North Africa: Festivals in Morocco, Tunisia and Egypt

There’s no better way for clients to experience North Africa’s vibrant atmosphere than by joining in with a festival.

Whether your customers are film buffs, jazz fiends, yoga experts or, erm, fond of camels, there’s an occasion in North Africa to suit them. It’s easy to tailor a package or suggest dates that will allow them to see a small slice of traditional life alongside classic sightseeing activities or beach time.

They may forget among all the fun, so it’s worth reminding them to be extra vigilant with handbags and valuables when they’re surrounded by large crowds. As they’ll be surrounded by locals, it’s also wise to mention the need to dress appropriately; they’ll feel more comfortable if they cover up a bit and leave the beachwear for the beach.



Essaouira music festivals – June/November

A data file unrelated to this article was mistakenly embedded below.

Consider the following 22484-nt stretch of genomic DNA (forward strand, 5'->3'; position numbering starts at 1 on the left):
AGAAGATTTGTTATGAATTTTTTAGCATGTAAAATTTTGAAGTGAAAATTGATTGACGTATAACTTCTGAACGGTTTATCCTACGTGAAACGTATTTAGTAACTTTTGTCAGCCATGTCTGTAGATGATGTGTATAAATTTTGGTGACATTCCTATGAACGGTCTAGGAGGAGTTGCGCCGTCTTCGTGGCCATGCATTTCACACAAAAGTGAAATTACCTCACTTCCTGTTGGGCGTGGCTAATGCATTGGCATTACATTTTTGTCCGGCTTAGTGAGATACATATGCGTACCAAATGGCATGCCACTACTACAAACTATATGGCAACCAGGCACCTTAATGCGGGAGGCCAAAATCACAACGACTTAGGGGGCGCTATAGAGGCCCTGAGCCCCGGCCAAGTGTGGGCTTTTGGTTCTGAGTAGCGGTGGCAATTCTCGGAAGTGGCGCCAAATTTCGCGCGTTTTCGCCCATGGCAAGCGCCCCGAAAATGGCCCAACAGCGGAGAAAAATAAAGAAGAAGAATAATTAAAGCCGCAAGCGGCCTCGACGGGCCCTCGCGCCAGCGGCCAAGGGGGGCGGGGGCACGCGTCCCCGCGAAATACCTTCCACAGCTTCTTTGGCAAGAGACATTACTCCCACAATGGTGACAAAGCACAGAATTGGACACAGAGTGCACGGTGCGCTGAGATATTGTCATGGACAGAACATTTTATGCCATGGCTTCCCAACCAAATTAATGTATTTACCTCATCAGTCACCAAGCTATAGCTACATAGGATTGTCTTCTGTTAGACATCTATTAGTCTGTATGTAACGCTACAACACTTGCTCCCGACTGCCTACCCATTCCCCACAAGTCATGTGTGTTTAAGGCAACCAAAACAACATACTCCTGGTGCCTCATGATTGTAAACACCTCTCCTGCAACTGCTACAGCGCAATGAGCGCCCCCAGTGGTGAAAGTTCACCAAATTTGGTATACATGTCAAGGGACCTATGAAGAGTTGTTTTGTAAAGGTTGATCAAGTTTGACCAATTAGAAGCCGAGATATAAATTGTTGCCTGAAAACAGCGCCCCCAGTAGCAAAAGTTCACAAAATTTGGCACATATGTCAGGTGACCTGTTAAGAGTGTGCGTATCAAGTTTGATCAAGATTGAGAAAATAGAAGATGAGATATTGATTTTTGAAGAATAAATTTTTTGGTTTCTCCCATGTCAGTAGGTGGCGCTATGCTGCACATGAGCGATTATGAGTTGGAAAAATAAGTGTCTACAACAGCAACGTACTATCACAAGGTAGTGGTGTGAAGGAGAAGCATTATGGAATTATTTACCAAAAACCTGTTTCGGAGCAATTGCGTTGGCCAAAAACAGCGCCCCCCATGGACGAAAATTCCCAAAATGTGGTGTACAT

The calm white medina of coastal Essaouira comes alive twice a year with music and dancing. In June, the Gnaoua and World Music Festival welcomes half a million visitors to the town, who come to see traditional Gnaoua (a combination of Berber and Arabic songs and rhythms), and internationally acclaimed world and jazz performers.

In November, the Andalusian and Atlantic Music Festival incorporates music from southern Spain and Latin America as well as Morocco itself.

Fez Festival of Culinary Arts – October 25-28

Those with a taste for North African cuisine won’t be disappointed here; they can spend all day snacking at special tastings, attending classes, watching demonstrations, discovering local ingredients, and most importantly, feasting their fill on tagines, kebabs, harira and all sorts of meze. has a review of the 2008 festival.